“Vienna is an underrated gem since a long time, I have seen so many different countries and cities during the last couple of years and I never wanted to live anywhere else than Vienna. The most appealing thing about Vienna is the atmosphere created by the people spreading ‘Gemütlichkeit’ and the architectural beauty. It feels a bit like everything happens in slow motion. You will never get it anywhere else.”
The club scene in Vienna often feels quite serious and that it seems there’s less room for ‘drawing outside the lines’ or more oddball selections. Would you say this is a misinterpretation? “I agree, many of the clubs only want to make profit or have to make a certain amount because of their size. The smaller clubs we have are mostly bars with a little sound system, you cannot really have a proper party vibe there. We are still missing a mid-sized spot focussed on good sound and oddball selection when it comes to bookings.”
Let’s talk about your Lumière du Côté Obscur compilation. How did it come about and what was the process for compiling it? “Throughout the years I gathered a lot of music that has been overlooked back at the time it was released or even has never been released before. This was a result of me contacting artists and label operators or producers from back in the days. They gave me promo copies and unreleased material which I was playing in my sets but at some point I felt it would be too sad not to share the music with everyone. So I had the idea of unconventionally putting music of different eras and genres together on a small compilation.”
The compilation was released as a CD and digital. What was the thinking behind not doing a vinyl release? “I didn’t have money to invest in a whole vinyl production on my own and wanted to try CD for a while. Also, since I started working at a digital distribution I became interested in the process and how this kind of music would be received in the digital world of music nerds.”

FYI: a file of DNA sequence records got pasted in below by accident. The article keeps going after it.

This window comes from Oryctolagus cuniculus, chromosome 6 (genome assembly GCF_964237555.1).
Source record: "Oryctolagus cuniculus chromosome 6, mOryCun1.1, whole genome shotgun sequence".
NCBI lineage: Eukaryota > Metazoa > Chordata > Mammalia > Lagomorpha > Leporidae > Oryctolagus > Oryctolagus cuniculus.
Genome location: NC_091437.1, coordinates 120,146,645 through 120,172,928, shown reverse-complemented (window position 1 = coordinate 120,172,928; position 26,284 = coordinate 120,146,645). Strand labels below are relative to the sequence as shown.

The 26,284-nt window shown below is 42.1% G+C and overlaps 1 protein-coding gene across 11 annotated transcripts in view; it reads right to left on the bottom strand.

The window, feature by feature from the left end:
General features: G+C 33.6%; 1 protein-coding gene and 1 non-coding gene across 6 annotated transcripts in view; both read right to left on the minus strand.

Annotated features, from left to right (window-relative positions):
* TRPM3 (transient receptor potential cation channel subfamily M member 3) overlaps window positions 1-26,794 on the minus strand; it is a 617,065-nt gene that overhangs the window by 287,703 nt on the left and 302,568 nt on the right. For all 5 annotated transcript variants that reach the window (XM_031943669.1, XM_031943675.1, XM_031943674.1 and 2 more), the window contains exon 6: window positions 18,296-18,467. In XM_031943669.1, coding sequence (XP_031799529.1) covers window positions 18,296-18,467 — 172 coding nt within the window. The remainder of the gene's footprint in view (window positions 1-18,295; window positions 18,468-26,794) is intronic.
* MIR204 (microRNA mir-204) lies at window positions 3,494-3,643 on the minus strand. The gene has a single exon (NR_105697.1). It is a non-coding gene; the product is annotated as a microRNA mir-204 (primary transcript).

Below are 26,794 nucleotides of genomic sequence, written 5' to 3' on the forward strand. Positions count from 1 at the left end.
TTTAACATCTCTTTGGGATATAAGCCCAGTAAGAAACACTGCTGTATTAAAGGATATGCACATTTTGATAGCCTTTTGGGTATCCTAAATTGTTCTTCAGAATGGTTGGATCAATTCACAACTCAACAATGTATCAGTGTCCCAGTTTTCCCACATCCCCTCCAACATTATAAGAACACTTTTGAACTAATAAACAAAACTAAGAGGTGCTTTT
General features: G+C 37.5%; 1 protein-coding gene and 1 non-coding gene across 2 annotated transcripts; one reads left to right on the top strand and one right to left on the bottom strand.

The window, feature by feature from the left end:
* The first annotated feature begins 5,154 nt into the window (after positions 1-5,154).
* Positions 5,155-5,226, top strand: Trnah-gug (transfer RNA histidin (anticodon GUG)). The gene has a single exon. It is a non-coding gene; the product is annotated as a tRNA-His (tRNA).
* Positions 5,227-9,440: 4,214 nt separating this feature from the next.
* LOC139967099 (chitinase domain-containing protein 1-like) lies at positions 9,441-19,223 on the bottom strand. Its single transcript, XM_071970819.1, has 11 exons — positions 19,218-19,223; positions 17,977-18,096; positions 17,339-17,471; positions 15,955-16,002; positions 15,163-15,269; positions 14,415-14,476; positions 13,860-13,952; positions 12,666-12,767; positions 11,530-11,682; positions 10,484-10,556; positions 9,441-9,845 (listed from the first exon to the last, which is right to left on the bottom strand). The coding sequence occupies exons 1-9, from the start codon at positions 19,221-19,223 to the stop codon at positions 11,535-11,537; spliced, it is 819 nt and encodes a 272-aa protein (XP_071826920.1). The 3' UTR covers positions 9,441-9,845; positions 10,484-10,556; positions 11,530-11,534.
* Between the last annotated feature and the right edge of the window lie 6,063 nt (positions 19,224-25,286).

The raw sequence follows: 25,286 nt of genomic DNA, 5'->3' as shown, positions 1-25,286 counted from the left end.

Working for a digital distribution company, as somebody whose output is so closely related with vinyl, what have you learnt working on that side of the industry? “To me it was a whole new world. Especially the world of streaming. I never used any of these services personally and still don’t now, but I understand much better now how it works and the big influence it has on how certain releases perform. It’s a bit crazy and surreal because it’s pure consumption. If there is ‘fast fashion’ I guess now there is also something like ‘fast music’ with all those streaming portals, playlists and ‘playlist influencers’.”
Are you somebody who buys vinyl because you have a particular affinity to that format or out of necessity i.e. it’s not available digitally? “I like to collect physical pieces of music. Whenever I find interesting music that I like a lot, I check for vinyl copies first, before I buy digitals. I really enjoy seeing a coherent sleeve design and the process of taking that piece of music out of a sleeve, putting it on a device and starting the playback. To me this is the alternative draft to ‘fast music’.”
We haven’t talked about your label Neubau that you run alongside Bocksrucker. What have you guys got coming up in the next months? “Unfortunately our schedule for 2020 was smashed by Coronavirus. But we prepared a nice limited edition 10’’ release which will be the first of a special series. Hopefully it will be ready by early 2021 and after that we want to continue with our schedule we had in mind for the next year.”
Are there any other projects from friends in the city that you’d like to shout out? “Rather than their projects I want to bring out their amazing personalities. I want to thank my closest friends for their constant support, especially during these times. Thanks Samo and Flo! Without Samo, Bestand wouldn’t have been possible to be realised. Flo Bocksrucker is the perfect partner to run a label with, we have the same vision of how we want to present music and I love sharing and discussing ideas with him. We mutually give honest feedback on ideas and drafts of musical projects, graphics, etc. to each other, which I think is the most important in a common project.
“Thanks to my girlfriend Svitlana for making me feel happy every single day and for supporting us with your graphic design skills. Without her the Lumière du Côté Obscur release wouldn’t be looking so good.
“It’s great that in our Viennese scene it feels like everyone is working on the same project: To spread good music and an important message. Our scene is very inclusive thanks to the amazing people being part of it. Additional shouts to Paul, Conny, Paul, Li, Ena, Lenny, Ben, Noel, Ali, Armin, Zoe…”
Feature photograph courtesy of the artist.